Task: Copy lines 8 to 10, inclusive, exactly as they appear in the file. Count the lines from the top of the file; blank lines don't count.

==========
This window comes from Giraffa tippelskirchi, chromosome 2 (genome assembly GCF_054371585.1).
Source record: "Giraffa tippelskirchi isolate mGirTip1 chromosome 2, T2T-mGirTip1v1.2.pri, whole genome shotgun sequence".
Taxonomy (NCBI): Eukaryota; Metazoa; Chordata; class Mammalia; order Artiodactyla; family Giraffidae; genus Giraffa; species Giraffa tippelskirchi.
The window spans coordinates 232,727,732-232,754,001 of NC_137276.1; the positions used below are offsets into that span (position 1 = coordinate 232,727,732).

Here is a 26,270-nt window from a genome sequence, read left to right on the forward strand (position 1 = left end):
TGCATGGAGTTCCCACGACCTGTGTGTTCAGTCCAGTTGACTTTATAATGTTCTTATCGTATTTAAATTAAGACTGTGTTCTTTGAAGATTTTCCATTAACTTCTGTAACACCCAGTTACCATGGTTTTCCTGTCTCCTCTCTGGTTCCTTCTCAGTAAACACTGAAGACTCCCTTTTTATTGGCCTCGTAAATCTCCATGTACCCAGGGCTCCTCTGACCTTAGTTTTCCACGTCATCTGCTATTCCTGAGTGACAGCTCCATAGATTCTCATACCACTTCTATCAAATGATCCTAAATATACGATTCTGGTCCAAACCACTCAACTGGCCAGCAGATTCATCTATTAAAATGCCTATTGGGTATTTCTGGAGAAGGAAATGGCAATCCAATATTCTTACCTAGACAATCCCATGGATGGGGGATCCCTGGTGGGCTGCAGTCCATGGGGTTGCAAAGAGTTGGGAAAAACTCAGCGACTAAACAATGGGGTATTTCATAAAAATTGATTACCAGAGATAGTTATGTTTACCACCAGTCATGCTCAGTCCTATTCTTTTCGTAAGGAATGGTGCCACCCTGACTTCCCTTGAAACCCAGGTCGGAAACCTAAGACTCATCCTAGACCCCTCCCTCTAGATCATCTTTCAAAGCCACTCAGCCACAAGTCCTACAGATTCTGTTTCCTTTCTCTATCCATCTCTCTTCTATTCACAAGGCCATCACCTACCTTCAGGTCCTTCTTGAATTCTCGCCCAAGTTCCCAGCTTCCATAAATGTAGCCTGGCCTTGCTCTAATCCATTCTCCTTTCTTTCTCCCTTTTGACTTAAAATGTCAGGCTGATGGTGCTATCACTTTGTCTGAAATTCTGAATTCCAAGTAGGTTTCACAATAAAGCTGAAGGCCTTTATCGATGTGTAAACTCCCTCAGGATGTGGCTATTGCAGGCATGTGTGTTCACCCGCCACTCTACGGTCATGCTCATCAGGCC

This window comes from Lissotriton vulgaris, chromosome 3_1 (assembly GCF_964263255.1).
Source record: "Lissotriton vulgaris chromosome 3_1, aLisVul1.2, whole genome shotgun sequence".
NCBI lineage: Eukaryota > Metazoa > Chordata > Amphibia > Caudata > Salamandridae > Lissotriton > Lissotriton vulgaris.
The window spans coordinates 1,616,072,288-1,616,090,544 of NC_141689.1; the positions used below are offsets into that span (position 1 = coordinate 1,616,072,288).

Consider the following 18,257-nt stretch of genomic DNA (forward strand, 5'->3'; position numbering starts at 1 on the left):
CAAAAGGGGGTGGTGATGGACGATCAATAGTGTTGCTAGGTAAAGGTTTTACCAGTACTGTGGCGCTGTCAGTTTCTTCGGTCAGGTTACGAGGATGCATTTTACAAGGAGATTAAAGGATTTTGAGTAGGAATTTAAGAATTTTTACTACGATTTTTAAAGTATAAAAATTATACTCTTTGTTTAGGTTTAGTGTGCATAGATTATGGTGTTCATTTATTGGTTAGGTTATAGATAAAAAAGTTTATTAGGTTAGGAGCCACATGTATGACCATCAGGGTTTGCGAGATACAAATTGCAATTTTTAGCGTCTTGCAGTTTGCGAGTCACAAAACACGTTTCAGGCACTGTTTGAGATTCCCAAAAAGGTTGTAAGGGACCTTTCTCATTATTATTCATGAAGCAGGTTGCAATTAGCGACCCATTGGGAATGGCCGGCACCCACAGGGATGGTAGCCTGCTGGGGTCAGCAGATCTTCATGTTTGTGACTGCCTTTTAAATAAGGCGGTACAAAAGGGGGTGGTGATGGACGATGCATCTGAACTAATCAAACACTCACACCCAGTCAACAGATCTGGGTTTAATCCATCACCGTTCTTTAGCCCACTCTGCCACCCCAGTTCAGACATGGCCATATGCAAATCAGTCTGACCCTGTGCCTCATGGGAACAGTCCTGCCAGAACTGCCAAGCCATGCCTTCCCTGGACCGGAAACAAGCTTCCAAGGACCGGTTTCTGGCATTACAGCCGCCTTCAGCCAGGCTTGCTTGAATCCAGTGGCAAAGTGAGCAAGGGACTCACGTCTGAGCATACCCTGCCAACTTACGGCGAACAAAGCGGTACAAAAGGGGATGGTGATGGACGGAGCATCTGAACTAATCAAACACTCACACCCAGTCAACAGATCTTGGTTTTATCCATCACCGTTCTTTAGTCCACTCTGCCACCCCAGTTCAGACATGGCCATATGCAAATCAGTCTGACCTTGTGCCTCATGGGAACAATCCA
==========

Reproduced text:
Source record: "Lissotriton vulgaris chromosome 3_1, aLisVul1.2, whole genome shotgun sequence".
NCBI lineage: Eukaryota > Metazoa > Chordata > Amphibia > Caudata > Salamandridae > Lissotriton > Lissotriton vulgaris.
The window spans coordinates 1,616,072,288-1,616,090,544 of NC_141689.1; the positions used below are offsets into that span (position 1 = coordinate 1,616,072,288).